• You must remove Outlook and perform a complete reinstall. If you installed Outlook as part of Office 2000, you must remove Office 2000 completely — not just the Outlook components — and reinstall Office. See OFF2000 How to Completely Remove Office CD1 on Windows 2000 and OFF2000 Utility to Completely Remove Remaining Office CD1 Files and Registry Entries.
  • Interestingly, several people on the newsgroups have reported good results from just replacing two Outlook application files with the corresponding files from the original Office CD or Office 2000 SR-1. (SR-1 probably would be better — you could copy them before you run the SP2 update.) The two files are Outllib.dll from the Office folder and Outllibr.dll from the Office\1033 folder. This is an unsupported method and probably does not fix all the aspects of the patch, however. It may also cause other problems on your system. Implement at your own risk.

Outlook 98

  • Use Control Panel | Add/Remove Programs to remove the patch and automatically reinstall the necessary original Outlook 98 components. If you installed Outlook 98 from CD, it’s a quick, painless process. If you installed Outlook 98 via the web, you may have to connect to the Internet to complete the reinstallation process.

Attachment Security

Systems with the security update for Outlook 2000 and 98 or with Outlook 2002 will no longer be able to open or save the files listed below if they are attached to an Outlook message. The attachments will still be in the messages, and other programs or Outlook add-ins may be able to access them, but they will be invisible to Outlook itself.

In addition to these “Level 1″ attachments, as Microsoft calls them, the patch also supports a “Level 2″ list, which warns users when they try to open a file attached to a message. End users with Outlook 2002 or Office 2000 SP3 can demote a file type from Level 1 to Level 2. Only administrators in an Exchange Server environment can customize the Level 2 list.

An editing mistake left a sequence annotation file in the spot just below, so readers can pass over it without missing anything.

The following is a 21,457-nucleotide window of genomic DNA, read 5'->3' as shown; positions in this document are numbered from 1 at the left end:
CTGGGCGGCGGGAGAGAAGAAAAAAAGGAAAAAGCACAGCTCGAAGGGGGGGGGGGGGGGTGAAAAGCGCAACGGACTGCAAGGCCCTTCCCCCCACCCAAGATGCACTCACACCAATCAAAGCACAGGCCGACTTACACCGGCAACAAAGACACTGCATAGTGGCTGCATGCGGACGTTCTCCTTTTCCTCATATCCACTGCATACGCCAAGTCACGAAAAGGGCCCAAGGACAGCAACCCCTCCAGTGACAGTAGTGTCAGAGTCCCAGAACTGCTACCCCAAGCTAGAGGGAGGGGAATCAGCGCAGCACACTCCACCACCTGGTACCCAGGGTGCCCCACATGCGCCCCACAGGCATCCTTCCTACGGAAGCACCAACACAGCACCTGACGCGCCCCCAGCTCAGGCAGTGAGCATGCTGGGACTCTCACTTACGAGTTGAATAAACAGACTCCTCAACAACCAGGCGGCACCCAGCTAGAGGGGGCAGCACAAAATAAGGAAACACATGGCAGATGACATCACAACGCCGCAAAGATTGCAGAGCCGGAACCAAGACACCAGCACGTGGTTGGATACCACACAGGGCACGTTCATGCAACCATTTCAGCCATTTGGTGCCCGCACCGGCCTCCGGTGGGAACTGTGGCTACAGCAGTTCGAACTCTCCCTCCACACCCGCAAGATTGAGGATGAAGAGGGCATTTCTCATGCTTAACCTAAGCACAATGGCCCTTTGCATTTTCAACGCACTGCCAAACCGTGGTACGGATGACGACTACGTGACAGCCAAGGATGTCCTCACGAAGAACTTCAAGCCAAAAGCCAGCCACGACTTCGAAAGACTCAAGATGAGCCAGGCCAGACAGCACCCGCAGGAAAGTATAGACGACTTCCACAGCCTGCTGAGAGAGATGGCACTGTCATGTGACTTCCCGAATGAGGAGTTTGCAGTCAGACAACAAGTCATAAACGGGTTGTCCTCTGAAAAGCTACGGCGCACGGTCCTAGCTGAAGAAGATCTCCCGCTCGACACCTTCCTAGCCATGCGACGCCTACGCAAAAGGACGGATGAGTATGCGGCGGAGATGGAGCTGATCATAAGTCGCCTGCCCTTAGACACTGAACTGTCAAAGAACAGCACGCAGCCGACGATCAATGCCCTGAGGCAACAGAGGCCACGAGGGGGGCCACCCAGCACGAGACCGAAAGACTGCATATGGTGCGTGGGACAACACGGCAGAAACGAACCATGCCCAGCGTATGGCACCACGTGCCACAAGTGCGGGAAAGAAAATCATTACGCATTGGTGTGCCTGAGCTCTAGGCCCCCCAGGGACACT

If you don’t have Outlook 2002 or Office 2000 SP3, there are many ways to open these “dangerous” files. See Opening .exe Attachments with the Microsoft Outlook E-mail Security Patch.

Users will also see a warning if they try to send an e-mail message that contains any Level 1 file attachment. However, the attachment is not actually stripped. If the receiving user is not running Outlook with the security patch, they will see the attachment as they normally do.

If you try to forward a message containing one of these files, even if Outlook has been customized to consider it as a Level 2 attachment (save before opening), Outlook strips the attachment from the forwarded copy.

TIP: If you need to send a file from this list and want to avoid problems with recipients who may have installed the patch, you can simply change the file name before attaching the file — for example, rename an .exe file to a .ex_ file — and include instructions on how to save it and rename it in the body of your message. Or use a zip utility to compress the file. Many Compression Tools are available to work automatically from within Outlook, though probably not all will be able to grab the .exe file, given the security surrounding attachments.

File extensionFile type
.adeMicrosoft Access project extension
.adpMicrosoft Access project
.appMicrosoft Visual FoxPro application (blocked only in Outlook 2002 SP-2 and Outlook 2000 SP-3)
.aspActive server page. (Blocked in Outlook 2002 SP3 and higher)
.asxWindows Media Audio or Video shortcut (blocked only in Outlook 2002 builds earlier than 10.0.3005.x)
.basVisual Basic class module
.batBatch file
.cer(blocked only in Outlook 2003 and later)
.chmCompiled HTML Help file
.cmdWindows NT Command script
.comMS-DOS program
.cplControl Panel extension
.crtSecurity certificate
.cshKornShell script file (blocked only in Outlook 2002 SP-2  and Outlook 2000 SP-3 and later)
.fxpMicrosoft Visual FoxPro compiled program (blocked only in Outlook 2002 SP-2  and Outlook 2000 SP-3 and later)
.hlpHelp file
.htaHTML program
.infSetup  Information
.insInternet Naming Service
.ispInternet Communication settings
.jsJScript Script file
.jseJscript Encoded Script file
.kshKornShell script file (blocked only in Outlook 2002 SP-2  and Outlook 2000 SP-3 and later)
.mdaMicrosoft Access add-in program (blocked only in Outlook 2002 and a patched version of Outlook 2000)
.mdbMicrosoft Access program
.mdtMicrosoft Access workgroup information (blocked only in Outlook 2002 SP-1  and Outlook 2000 SP-3 and later)
.mdwMicrosoft Access workgroup information (blocked only in Outlook 2002 SP-1  and Outlook 2000 SP-3 and later)
.mdeMicrosoft Access MDE database
.mdzMicrosoft Access wizard program (blocked only in Outlook 2002 and a patched version of Outlook 2000)